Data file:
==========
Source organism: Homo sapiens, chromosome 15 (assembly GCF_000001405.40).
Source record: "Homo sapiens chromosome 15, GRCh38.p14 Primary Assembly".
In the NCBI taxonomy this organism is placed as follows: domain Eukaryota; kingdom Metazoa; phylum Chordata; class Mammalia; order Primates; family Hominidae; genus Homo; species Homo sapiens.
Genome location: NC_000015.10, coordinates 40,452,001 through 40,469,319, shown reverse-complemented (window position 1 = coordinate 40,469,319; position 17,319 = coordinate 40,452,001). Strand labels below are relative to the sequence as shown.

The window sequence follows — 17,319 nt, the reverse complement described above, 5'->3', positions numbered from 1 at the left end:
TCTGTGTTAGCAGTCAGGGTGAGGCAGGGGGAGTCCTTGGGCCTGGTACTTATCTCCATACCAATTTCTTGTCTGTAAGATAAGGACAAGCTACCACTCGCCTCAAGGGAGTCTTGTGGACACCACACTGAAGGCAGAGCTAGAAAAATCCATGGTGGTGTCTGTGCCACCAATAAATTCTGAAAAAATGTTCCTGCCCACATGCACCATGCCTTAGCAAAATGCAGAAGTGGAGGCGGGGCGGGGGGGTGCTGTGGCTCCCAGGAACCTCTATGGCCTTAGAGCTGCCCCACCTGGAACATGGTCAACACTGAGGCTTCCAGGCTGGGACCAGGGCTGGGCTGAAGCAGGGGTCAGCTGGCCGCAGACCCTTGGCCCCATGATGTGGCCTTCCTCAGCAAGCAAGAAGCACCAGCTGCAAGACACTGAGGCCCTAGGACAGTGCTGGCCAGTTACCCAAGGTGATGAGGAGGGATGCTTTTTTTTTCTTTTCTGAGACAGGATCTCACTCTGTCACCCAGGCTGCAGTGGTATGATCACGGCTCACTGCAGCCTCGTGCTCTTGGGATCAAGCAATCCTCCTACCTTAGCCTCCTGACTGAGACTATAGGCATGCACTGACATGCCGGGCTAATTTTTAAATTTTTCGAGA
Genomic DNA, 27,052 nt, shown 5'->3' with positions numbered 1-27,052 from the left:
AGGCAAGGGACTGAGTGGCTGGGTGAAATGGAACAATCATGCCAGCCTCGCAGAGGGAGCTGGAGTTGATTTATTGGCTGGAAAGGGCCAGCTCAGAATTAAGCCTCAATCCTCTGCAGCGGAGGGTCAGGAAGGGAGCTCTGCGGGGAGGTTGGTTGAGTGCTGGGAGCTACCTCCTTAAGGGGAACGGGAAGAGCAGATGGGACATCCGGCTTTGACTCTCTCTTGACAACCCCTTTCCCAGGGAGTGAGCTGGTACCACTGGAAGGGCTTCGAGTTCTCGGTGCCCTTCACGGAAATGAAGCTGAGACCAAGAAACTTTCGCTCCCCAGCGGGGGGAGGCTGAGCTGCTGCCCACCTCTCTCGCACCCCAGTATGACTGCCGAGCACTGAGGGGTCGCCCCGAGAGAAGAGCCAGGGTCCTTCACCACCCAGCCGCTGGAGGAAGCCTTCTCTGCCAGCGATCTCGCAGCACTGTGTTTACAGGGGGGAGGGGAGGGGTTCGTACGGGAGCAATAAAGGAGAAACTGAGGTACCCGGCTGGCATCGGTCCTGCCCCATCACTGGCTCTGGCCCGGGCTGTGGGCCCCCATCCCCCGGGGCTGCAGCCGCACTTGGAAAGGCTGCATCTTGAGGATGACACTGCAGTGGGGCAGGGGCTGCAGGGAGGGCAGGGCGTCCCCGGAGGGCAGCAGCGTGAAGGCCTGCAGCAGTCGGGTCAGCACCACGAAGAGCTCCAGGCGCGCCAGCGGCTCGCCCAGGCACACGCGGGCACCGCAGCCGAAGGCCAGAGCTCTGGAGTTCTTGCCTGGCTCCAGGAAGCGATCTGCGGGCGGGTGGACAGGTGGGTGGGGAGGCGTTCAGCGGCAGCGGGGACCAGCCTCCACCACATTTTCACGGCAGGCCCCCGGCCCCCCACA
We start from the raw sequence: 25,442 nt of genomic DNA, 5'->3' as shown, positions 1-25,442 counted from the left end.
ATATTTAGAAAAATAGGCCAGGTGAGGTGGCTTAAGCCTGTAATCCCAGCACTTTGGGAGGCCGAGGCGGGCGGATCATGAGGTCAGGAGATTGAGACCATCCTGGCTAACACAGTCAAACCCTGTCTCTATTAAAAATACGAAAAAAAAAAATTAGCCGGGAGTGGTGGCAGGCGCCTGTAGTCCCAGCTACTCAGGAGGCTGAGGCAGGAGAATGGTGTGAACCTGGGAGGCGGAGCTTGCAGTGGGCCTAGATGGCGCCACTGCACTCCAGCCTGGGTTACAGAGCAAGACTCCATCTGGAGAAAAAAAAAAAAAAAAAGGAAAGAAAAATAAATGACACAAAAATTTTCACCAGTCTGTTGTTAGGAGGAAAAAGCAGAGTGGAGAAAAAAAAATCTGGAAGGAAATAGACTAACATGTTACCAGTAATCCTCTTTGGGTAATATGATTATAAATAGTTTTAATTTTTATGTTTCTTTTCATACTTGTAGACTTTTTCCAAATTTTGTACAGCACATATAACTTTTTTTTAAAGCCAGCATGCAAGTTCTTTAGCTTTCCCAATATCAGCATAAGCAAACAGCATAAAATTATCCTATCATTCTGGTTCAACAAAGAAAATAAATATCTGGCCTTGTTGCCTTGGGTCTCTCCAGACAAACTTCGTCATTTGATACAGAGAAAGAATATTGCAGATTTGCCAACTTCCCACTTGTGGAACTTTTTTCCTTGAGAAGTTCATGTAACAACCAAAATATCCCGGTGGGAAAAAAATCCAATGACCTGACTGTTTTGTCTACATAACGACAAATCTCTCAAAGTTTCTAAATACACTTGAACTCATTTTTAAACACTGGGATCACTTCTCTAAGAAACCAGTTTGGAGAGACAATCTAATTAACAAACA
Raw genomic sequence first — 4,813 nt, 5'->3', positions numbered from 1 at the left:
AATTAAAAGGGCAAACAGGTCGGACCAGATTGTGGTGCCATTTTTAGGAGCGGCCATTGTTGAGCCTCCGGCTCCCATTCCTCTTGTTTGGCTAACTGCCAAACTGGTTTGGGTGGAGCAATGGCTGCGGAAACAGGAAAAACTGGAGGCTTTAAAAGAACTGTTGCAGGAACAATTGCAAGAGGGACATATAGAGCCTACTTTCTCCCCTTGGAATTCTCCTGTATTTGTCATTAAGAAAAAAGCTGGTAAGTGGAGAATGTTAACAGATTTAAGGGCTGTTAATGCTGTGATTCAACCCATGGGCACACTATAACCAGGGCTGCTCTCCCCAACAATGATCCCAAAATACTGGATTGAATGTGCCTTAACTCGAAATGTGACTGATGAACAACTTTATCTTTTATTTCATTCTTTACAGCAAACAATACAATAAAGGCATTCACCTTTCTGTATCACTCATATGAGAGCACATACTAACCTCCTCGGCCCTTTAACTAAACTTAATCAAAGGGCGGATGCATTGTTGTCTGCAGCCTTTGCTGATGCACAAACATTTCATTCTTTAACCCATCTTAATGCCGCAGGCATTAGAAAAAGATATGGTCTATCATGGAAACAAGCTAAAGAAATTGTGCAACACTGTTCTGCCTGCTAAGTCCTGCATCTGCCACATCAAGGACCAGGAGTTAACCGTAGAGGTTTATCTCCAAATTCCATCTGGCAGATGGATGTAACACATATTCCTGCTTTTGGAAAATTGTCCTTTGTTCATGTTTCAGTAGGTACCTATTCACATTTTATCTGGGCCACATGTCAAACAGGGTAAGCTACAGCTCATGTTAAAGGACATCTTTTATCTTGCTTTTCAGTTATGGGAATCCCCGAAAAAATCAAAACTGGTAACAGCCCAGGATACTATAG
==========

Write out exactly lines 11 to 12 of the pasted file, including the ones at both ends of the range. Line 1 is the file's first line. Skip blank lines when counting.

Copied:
Raw genomic sequence first — 4,813 nt, 5'->3', positions numbered from 1 at the left:
AATTAAAAGGGCAAACAGGTCGGACCAGATTGTGGTGCCATTTTTAGGAGCGGCCATTGTTGAGCCTCCGGCTCCCATTCCTCTTGTTTGGCTAACTGCCAAACTGGTTTGGGTGGAGCAATGGCTGCGGAAACAGGAAAAACTGGAGGCTTTAAAAGAACTGTTGCAGGAACAATTGCAAGAGGGACATATAGAGCCTACTTTCTCCCCTTGGAATTCTCCTGTATTTGTCATTAAGAAAAAAGCTGGTAAGTGGAGAATGTTAACAGATTTAAGGGCTGTTAATGCTGTGATTCAACCCATGGGCACACTATAACCAGGGCTGCTCTCCCCAACAATGATCCCAAAATACTGGATTGAATGTGCCTTAACTCGAAATGTGACTGATGAACAACTTTATCTTTTATTTCATTCTTTACAGCAAACAATACAATAAAGGCATTCACCTTTCTGTATCACTCATATGAGAGCACATACTAACCTCCTCGGCCCTTTAACTAAACTTAATCAAAGGGCGGATGCATTGTTGTCTGCAGCCTTTGCTGATGCACAAACATTTCATTCTTTAACCCATCTTAATGCCGCAGGCATTAGAAAAAGATATGGTCTATCATGGAAACAAGCTAAAGAAATTGTGCAACACTGTTCTGCCTGCTAAGTCCTGCATCTGCCACATCAAGGACCAGGAGTTAACCGTAGAGGTTTATCTCCAAATTCCATCTGGCAGATGGATGTAACACATATTCCTGCTTTTGGAAAATTGTCCTTTGTTCATGTTTCAGTAGGTACCTATTCACATTTTATCTGGGCCACATGTCAAACAGGGTAAGCTACAGCTCATGTTAAAGGACATCTTTTATCTTGCTTTTCAGTTATGGGAATCCCCGAAAAAATCAAAACTGGTAACAGCCCAGGATACTATAG